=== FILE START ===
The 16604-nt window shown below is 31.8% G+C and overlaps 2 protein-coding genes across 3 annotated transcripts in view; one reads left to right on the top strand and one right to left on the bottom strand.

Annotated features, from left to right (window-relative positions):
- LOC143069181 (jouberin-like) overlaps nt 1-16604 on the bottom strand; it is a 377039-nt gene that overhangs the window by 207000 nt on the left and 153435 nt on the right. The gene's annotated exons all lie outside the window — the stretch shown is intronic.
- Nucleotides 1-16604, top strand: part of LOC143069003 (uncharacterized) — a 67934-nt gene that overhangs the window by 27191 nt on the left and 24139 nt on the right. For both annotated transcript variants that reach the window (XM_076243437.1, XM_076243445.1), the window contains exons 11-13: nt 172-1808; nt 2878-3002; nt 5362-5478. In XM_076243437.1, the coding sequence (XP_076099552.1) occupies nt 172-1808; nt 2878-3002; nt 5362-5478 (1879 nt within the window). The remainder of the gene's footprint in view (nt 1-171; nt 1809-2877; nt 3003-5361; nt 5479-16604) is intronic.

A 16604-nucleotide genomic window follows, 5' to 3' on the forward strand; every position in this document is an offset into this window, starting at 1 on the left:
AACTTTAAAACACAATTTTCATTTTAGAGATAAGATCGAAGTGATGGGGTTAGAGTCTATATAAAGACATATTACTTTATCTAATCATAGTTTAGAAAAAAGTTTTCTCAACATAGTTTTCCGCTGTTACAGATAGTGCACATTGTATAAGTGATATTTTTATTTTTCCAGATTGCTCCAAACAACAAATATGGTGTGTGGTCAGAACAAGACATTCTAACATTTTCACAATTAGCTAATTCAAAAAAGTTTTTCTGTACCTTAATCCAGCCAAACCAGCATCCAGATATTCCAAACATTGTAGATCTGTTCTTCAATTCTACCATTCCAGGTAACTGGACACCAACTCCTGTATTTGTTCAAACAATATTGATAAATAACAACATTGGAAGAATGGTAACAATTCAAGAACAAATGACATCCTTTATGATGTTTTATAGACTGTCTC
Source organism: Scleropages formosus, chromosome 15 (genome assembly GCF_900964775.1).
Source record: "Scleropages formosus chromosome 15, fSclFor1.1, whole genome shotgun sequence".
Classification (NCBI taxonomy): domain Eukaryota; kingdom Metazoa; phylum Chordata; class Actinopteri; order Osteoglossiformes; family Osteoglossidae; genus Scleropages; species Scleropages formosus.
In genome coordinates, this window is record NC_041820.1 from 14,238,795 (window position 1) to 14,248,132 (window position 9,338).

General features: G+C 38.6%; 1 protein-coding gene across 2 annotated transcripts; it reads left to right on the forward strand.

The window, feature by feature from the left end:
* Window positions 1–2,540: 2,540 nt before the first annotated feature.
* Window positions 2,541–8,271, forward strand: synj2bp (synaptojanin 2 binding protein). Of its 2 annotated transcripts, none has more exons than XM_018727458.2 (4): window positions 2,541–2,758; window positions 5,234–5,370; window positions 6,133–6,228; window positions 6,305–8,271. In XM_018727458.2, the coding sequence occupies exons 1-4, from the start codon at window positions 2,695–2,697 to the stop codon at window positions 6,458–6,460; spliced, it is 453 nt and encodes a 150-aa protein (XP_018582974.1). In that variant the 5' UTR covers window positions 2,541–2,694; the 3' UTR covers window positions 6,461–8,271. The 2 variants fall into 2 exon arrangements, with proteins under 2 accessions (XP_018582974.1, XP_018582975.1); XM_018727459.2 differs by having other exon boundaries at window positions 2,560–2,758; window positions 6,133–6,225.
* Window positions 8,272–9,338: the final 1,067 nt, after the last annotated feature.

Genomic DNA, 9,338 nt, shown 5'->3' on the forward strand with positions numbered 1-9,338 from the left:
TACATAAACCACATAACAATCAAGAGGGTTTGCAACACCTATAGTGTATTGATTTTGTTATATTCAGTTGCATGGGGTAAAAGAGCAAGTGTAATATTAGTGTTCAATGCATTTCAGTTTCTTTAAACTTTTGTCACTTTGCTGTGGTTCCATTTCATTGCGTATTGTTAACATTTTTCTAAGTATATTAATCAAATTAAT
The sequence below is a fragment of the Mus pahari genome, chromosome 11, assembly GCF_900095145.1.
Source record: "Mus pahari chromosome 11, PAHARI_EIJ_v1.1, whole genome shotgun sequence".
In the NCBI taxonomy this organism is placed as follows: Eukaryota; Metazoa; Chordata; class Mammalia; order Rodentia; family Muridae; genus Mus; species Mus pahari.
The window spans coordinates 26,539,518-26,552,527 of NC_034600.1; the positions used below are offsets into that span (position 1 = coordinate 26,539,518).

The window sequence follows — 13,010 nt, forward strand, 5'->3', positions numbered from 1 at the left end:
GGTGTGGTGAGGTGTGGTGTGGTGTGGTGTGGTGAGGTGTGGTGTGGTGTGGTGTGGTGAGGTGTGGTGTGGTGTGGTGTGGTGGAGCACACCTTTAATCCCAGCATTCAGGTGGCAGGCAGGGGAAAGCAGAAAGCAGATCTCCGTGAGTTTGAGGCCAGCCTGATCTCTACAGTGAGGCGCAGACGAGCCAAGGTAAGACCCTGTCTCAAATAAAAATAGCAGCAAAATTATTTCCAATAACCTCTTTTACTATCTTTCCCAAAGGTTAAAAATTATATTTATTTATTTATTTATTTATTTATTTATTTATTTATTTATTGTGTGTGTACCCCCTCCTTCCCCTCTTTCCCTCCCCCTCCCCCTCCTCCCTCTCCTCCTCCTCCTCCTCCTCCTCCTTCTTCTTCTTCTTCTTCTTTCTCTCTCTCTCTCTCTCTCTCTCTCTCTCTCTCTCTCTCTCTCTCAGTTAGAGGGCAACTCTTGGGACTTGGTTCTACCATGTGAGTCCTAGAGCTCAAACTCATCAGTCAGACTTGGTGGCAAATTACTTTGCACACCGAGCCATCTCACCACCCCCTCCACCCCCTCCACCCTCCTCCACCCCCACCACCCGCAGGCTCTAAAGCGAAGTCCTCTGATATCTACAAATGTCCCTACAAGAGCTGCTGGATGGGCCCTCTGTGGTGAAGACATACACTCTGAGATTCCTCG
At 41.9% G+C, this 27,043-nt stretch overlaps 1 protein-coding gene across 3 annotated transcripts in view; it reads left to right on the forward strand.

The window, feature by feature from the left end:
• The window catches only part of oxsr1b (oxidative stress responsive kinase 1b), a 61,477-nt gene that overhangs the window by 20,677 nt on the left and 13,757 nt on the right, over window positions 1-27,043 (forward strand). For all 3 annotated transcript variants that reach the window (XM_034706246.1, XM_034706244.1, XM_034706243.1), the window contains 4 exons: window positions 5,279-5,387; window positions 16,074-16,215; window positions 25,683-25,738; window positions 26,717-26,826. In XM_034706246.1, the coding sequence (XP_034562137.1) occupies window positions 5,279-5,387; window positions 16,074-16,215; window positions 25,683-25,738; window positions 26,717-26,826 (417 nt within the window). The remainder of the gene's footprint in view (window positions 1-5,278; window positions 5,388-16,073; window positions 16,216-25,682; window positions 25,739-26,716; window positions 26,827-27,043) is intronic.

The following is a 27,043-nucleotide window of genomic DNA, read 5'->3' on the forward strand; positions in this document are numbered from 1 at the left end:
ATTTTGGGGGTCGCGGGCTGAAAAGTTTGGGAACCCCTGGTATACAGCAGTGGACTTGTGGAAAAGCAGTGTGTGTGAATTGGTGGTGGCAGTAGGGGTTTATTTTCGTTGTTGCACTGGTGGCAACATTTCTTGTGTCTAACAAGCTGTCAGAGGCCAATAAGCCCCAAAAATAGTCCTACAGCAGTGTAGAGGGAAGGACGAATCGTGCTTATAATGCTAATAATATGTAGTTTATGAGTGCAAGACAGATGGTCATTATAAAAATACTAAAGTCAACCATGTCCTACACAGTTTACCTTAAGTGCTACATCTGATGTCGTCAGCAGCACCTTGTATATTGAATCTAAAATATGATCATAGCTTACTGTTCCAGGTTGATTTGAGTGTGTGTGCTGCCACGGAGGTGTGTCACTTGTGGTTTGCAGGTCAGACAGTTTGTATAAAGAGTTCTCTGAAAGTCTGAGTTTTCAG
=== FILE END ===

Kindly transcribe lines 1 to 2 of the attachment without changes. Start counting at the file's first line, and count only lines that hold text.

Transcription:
The 16604-nt window shown below is 31.8% G+C and overlaps 2 protein-coding genes across 3 annotated transcripts in view; one reads left to right on the top strand and one right to left on the bottom strand.

Annotated features, from left to right (window-relative positions):